Good oral hygiene is a habit that can be easily overlooked, but that doesn’t mean it is any less important for you. The twice daily brushing (plus flossing) regimen keeps tooth decay and gum disease at bay.
Or so we’d like to believe. But since when did brushing your teeth become dangerous to your health?
A report by the U.S. Food and Drug Administration (FDA) has shown that depending on the type of toothpaste we use, we may also be upping our risk of cancer.
Colgate has come under fire for the use of the controversial antibacterial chemical, triclosan, in its bestselling Colgate Total toothpaste. Triclosan is used in a variety of other products, including toys and cutting boards, but it’s most common in items for personal hygiene. The FDA estimates the chemical can be found in 75 percent of antibacterial liquid soaps and body washes sold in the United States.
The concern is information has come to light that links triclosan to cancer in animal studies. As Bloomberg reported, the FDA approved Colgate Total as an over-the-counter drug in 1997, but 35 key pages from the company’s application for product approval were not made public until recently. A Freedom of Information Act lawsuit was filed by a health advocacy group and the report was posted on the FDA website.
Those pages summarized studies showing fetal bone malformations in mice and rats, which suggests that triclosan causes hormonal disruptions linked to cancer cell growth.
So what are we putting in our mouths to brush every day? Or using on our hands and bodies as a deadly cleanser?
According to Bloomberg, Colgate at the time dismissed those studies as irrelevant to the application – and its own study on children and adults showed no harmful effects in small doses. Colgate still stands behind triclosan for its effectiveness to fight gum disease. It is the only toothpaste containing triclosan approved for sale in the U.S.
Though commonly used, triclosan was banned in many products by Minnesota earlier this year. The FDA is reviewing triclosan in hand soaps though not in Colgate Total, says Sandra Kweder, deputy director of the agency’s Office of New Drugs. While triclosan hasn’t been proven superior to soap and water at washing hands, she says, its benefit as an active ingredient in toothpaste was made clear through its FDA approval process, Bloomberg reports.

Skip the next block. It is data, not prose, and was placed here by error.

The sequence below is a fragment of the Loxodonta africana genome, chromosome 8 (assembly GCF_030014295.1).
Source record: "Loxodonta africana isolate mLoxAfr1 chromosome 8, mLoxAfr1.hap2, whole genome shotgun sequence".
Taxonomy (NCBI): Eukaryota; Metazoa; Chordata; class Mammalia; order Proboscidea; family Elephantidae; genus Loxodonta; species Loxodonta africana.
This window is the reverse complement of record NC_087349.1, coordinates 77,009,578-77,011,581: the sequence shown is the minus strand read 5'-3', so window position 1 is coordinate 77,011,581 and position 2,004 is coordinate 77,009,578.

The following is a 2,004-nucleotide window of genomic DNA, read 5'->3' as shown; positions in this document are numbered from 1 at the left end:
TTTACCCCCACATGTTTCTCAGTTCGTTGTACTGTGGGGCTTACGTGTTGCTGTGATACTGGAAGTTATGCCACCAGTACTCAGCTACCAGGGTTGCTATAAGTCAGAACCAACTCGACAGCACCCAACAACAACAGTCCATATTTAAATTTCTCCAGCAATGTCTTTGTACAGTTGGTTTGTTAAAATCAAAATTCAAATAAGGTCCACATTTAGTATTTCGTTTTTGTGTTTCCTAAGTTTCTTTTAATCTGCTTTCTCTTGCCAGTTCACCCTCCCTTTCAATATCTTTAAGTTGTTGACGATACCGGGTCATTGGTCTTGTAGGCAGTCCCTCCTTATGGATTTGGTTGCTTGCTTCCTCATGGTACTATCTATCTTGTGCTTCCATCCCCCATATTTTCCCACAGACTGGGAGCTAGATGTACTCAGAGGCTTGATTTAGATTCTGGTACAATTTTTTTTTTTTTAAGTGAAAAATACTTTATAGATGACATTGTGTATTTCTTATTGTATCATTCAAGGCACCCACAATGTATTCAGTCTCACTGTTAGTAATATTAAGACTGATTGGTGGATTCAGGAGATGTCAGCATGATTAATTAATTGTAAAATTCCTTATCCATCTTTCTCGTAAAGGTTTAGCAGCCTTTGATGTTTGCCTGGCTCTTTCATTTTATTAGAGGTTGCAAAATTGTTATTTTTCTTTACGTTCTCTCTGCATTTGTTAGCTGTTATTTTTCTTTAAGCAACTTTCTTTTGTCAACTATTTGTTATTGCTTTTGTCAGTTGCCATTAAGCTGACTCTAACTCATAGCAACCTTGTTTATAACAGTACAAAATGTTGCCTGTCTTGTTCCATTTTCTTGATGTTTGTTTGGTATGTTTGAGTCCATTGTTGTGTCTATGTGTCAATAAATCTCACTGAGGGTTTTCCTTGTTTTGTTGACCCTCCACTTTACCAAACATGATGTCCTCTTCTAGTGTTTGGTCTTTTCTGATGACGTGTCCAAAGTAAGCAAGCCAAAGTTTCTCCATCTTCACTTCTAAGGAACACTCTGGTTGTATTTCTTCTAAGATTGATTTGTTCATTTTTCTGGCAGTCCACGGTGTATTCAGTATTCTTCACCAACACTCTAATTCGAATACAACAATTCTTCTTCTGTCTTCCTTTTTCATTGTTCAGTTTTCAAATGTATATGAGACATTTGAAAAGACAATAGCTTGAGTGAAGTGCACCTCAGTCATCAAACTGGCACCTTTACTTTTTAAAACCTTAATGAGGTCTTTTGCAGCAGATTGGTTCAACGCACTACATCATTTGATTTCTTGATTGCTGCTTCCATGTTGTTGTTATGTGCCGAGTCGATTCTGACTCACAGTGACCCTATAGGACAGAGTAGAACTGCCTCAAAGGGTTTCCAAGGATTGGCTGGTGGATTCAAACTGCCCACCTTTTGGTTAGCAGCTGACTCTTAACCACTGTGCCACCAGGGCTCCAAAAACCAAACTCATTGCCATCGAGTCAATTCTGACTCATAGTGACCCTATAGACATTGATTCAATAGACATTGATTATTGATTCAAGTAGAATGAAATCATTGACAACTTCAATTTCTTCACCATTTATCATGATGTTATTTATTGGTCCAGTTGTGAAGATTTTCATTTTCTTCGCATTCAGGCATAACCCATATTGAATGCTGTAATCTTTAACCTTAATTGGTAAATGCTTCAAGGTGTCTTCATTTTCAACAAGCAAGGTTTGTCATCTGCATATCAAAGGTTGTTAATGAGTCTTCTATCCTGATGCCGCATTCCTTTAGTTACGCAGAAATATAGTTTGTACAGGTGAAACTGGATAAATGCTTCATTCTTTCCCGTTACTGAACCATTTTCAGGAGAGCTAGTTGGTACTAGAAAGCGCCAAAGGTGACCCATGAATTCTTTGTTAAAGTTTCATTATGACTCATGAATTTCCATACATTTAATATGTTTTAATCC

Colgate no longer uses triclosan in its Softsoap and Palmolive dish soaps, and competitors Johnson & Johnson and Procter & Gamble Co. are phasing out the chemical in their own products.
Meanwhile, the FDA and the Environmental Protection Agency both list triclosan as safe for human health.
But I’m inclined to be wary. There are an estimated 1,000 different chemicals we may be exposed to that can disrupt our body’s endocrine system. That’s where our glands produce the hormones that control our cells and organs, so messing with this system is putting your life in danger.
Triclosan is one of about 10 chemicals that people are exposed to on a regular basis, given the number of products where you’ll find it. It’s that small “insignificant” exposure that adds up over time. And if studies suggest a possible deadly effect on animals, than I think we’re taking a risk.
Related Reading: Chew on this to get rid of cavities